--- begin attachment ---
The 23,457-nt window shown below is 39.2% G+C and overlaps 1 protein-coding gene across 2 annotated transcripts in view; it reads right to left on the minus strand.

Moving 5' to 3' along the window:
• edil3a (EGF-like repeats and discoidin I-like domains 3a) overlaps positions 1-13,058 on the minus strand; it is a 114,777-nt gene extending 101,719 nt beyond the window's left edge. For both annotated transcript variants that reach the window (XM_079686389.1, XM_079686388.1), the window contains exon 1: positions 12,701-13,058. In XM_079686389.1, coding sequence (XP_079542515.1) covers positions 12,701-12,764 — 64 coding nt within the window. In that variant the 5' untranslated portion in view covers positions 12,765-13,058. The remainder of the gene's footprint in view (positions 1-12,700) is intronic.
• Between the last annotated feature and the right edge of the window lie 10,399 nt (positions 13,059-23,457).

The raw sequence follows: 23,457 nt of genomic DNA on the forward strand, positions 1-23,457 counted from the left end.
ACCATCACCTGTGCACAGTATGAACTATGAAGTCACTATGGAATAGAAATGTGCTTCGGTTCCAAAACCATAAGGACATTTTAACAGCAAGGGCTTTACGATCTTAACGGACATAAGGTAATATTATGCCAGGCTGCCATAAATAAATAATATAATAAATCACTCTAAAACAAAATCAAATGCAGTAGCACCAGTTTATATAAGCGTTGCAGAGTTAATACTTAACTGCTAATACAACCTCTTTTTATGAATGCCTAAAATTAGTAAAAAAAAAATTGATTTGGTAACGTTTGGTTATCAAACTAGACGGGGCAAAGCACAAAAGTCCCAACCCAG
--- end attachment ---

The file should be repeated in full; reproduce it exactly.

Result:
The 23,457-nt window shown below is 39.2% G+C and overlaps 1 protein-coding gene across 2 annotated transcripts in view; it reads right to left on the minus strand.

Moving 5' to 3' along the window:
• edil3a (EGF-like repeats and discoidin I-like domains 3a) overlaps positions 1-13,058 on the minus strand; it is a 114,777-nt gene extending 101,719 nt beyond the window's left edge. For both annotated transcript variants that reach the window (XM_079686389.1, XM_079686388.1), the window contains exon 1: positions 12,701-13,058. In XM_079686389.1, coding sequence (XP_079542515.1) covers positions 12,701-12,764 — 64 coding nt within the window. In that variant the 5' untranslated portion in view covers positions 12,765-13,058. The remainder of the gene's footprint in view (positions 1-12,700) is intronic.
• Between the last annotated feature and the right edge of the window lie 10,399 nt (positions 13,059-23,457).

The raw sequence follows: 23,457 nt of genomic DNA on the forward strand, positions 1-23,457 counted from the left end.
ACCATCACCTGTGCACAGTATGAACTATGAAGTCACTATGGAATAGAAATGTGCTTCGGTTCCAAAACCATAAGGACATTTTAACAGCAAGGGCTTTACGATCTTAACGGACATAAGGTAATATTATGCCAGGCTGCCATAAATAAATAATATAATAAATCACTCTAAAACAAAATCAAATGCAGTAGCACCAGTTTATATAAGCGTTGCAGAGTTAATACTTAACTGCTAATACAACCTCTTTTTATGAATGCCTAAAATTAGTAAAAAAAAAATTGATTTGGTAACGTTTGGTTATCAAACTAGACGGGGCAAAGCACAAAAGTCCCAACCCAG